Nearly a quarter of all data breaches occur due to stolen credentials, and successive attacks only make reputational recovery and renewed customer confidence more difficult to achieve.

Find out how Dark Web ID™ can shield your organization from credential stuffing attacks here: https://www.idagent.com/dark-web/ 

#4 Increased Premiums
Cybersecurity insurance are becoming a widely adopted practice within the industry, yet their value can be easily skewed. As we reported last month, such plans do not holistically cover the cost of a data breach. As more customers cash in on these insurance plans, the costs increase and companies that file a claim can expect their premiums to rise.

Moreover, many businesses discover that their policies provide insufficient protection against financial loss, as insurance companies battle to restrict payouts. In one case, a cyberinsurance company only agreed to pay $50,000 on damages to a company that exceeded $2 million. Cybersecurity insurance is by no means a “silver bullet” and could even invite additional costs after a data compromise.

Applying the best solution
Although the unseen consequences of a breach may appear worrisome, we’re not here to spell out doom and gloom. By being proactive, you can protect your institution from being victim to a breach, and future-proof yourself in the event of an attack.

Cybersecurity needs to be a bottom-line, top priority at every company. Especially for SMBs who often lack the financial and personnel resources to recover from a breach, partnering with a managed service provider can provide the oversight and protection needed to navigate today’s digital environment.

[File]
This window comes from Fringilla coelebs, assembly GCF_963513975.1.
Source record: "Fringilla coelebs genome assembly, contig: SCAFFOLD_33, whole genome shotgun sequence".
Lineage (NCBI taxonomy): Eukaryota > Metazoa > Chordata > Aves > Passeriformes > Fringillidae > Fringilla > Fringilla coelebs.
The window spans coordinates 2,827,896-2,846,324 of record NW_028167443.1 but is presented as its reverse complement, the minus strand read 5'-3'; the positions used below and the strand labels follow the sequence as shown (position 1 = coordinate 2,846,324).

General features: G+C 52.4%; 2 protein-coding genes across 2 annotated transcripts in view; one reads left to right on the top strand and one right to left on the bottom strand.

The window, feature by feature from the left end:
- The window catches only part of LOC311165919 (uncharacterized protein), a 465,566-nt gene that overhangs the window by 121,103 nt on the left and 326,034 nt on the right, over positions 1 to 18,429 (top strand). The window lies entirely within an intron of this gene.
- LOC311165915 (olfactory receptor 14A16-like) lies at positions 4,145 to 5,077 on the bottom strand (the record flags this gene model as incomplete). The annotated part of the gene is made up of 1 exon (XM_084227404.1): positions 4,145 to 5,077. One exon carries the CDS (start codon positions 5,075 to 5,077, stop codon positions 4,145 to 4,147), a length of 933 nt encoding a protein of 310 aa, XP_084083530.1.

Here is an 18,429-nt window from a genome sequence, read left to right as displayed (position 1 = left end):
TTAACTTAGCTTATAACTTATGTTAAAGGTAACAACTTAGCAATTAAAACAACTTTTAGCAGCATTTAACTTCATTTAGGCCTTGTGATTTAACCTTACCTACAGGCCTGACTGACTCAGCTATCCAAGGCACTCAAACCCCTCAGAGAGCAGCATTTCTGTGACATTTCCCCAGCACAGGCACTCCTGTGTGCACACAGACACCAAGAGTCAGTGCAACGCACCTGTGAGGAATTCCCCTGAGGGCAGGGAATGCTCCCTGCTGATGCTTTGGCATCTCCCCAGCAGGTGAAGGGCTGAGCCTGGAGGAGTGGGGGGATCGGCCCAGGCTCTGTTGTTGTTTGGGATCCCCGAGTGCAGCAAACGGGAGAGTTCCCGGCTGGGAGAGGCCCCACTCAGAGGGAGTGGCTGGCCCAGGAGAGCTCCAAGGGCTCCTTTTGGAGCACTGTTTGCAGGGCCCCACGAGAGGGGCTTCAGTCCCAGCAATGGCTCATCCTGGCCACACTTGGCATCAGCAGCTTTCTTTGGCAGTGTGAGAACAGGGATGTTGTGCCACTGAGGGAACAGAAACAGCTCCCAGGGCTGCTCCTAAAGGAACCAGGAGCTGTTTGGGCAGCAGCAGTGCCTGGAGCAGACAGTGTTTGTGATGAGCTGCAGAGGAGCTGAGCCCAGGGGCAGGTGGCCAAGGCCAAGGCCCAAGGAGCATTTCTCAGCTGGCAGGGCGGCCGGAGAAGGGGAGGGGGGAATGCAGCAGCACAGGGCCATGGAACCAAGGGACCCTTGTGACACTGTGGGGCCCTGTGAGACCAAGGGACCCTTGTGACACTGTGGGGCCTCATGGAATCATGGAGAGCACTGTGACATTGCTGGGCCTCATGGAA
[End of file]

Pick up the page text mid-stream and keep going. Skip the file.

ID Agent provides a comprehensive set of people-centric cybersecurity solutions to private and public sector organizations worldwide. See how you can leverage solutions for Dark Web Monitoring, password management, and employee training to safeguard your customers, employees, and organization from breach.


Resources

https://www.ibm.com/security/data-breach
https://www.centrify.com/media/4772757/ponemon_data_breach_impact_study_uk.pdf
https://www.interactionsmarketing.com/press-releases/interactions-finds-45-percent-of-shoppers-dont-trust-retailers-to-keep-information-safe/
https://www.businesswire.com/news/home/20191022005072/en/
https://www.forbes.com/sites/forbestechcouncil/2017/12/08/mind-the-trust-gap-how-companies-can-retain-customers-after-a-security-breach/#2235b64f6c95

https://www.inc.com/joe-galvin/60-percent-of-small-businesses-fold-within-6-months-of-a-cyber-attack-heres-how-to-protect-yourself.html
https://www.wsj.com/articles/the-capital-one-hack-life-in-the-time-of-breach-fatigue-11564824600
https://info.idagent.com/blog/stop-credential-stuffing-attacks
https://enterprise.verizon.com/resources/reports/DBIR_2018_Report.pdf
https://info.idagent.com/blog/the-week-in-breach-09/25-10/01/19
https://slate.com/technology/2018/07/cyberinsurance-company-refuses-to-pay-out-full-amount-to-bank-after-hacking.html